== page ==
Good morning. Wendy Cox in Vancouver this morning.
Parents in Ontario will be sending their school-aged children back to their classrooms today after the Omicron variant prompted the provincial government to move classes online for two weeks. Add in a couple of snow days this week and re-entry after the Christmas break has been bumpy for those students and parents.
Western Canada, though, could provide a window into what school is going to be like for them: Students in Alberta and British Columbia have been back in class since Jan. 10, and even earlier in Saskatchewan, since right after the New Year holiday. Predictably, Omicron has had an impact.
In Regina, all of the public high schools were moved online for Jan. 20-24 to ensure there are enough teachers to supervise final exams and to minimize the chance students will have to miss the tests due to COVID-19 exposures. Saskatoon Public Schools shifted two schools to remote learning this week.
Patrick Maze, head of the Saskatchewan Teachers’ Federation, said the province’s schools are in chaos as officials struggle with staffing shortages, quick shifts to online learning, and changes like cancelled exams.
“It is embarrassing to even call it an education system because there’s very little education going on,” Mr. Maze said. “There’s so many transitions and so many disruptions.”
In Alberta, the picture is very clear, given the amount of information available publicly. Alberta’s largest school boards release details on absent students, teachers, and support staff. The information shows that in Calgary and Edmonton, the gap between the number of staff absences and available substitutes continues to widen.
Schools in Alberta and Saskatchewan were walloped with high rates of absent teachers and support staff when classes returned earlier this month, and the problem has since expanded. In Calgary’s public schools, for example, 817 teachers were absent Tuesday, and the division was unable to fill 308 of those spots.
The Calgary Board of Education said roughly 7 per cent of its students were absent due to illness Jan. 17, while Edmonton Public Schools said 4 per cent were missing because of COVID-19 and another 3 per cent due to other illnesses. The Edmonton public board moved 10 classes online, while 14 of the Calgary board’s schools have moved at least one of their classes online.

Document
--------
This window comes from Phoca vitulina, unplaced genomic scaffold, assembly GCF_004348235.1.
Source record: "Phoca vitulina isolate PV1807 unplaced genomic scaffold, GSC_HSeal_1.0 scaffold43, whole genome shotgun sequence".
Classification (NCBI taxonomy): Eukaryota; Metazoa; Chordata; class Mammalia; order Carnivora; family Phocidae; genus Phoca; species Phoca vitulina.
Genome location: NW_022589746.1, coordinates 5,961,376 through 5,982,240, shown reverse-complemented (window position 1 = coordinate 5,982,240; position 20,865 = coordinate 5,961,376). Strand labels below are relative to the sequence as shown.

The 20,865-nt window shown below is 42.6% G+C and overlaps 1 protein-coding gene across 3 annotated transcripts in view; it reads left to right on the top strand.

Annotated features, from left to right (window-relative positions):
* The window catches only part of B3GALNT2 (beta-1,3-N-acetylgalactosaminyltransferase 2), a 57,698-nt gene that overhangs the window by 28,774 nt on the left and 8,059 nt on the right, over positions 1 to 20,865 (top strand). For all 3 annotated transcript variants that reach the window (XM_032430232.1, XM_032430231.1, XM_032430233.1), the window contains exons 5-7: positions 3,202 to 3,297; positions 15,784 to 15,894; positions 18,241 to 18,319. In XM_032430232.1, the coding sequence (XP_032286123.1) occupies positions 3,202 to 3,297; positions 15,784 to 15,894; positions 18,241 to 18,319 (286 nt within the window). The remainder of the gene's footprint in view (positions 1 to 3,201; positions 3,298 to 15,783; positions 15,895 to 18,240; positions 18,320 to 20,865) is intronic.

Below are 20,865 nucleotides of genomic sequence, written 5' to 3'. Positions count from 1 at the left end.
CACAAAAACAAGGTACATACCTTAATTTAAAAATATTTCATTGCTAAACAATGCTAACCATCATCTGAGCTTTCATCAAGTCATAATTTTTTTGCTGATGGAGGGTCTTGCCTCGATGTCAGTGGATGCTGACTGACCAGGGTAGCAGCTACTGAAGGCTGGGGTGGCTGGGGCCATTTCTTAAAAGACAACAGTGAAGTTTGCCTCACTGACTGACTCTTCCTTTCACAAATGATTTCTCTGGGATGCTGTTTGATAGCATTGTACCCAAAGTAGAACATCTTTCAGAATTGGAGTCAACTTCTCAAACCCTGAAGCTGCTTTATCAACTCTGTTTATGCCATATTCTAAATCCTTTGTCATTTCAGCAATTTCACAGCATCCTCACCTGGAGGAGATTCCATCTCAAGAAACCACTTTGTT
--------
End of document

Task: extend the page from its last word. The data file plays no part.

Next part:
So how are things going in British Columbia, the other province where school is in session? It’s hard to know.
The Ministry of Education said schools and school districts are responsible for making information available on functional closures available to families. The ministry said it is working with public health to determine the best way to capture this information.
The health authorities in B.C. used to post school exposures on their websites. The system was frequently criticized by parents who said it wasn’t up to date, but the exposure lists were there.
Earlier this month, Education Minister Jennifer Whiteside said as a result of Omicron’s surge, it has become impossible to contact trace for every sick child and therefore impossible to report exposures as before. Instead, she said schools and health authorities would be monitoring attendance for major dips. If attendance drops below typical rates by, say, 10 per cent, schools would then notify public health.
On Tuesday, the ministry of education said in a statement that five schools have faced functional closures and two of them have since re-opened. But that information is not posted on health authority websites. Four of the districts where schools are closed have the information on their websites, but one does not.
The schools closed include a middle school in Mission, high schools in Chase and Hazleton, an elementary school in Armstrong and an independent school in Surrey.
“The threshold for this decision is made at the school or district level to best reflect the unique needs of each school,” the ministry said in an unattributed statement.
The statement notes that the closures reflect only a tiny minority of the province’s 1,571 public schools and 365 independent schools.
Only one of the province’s health authorities responded to questions about whether school closure information would be made available to the public. Fraser Health said it would post outbreak information.
It seems the frustrations over information gaps aren’t confined to parents and journalists.
Late Monday, Provincial Health Officer Dr. Bonnie Henry issued a new order empowering local health officers to require school staff to disclose their vaccination status. The reason, Dr. Henry said at her briefing Tuesday, was to help school districts make decisions about whether to make vaccinations mandatory for school staff.
“We know that several school districts had challenges in obtaining this important information,” Dr. Henry said. “This decision, this order, also assists [medical health officers] in knowing which schools are most at risk of outbreaks.”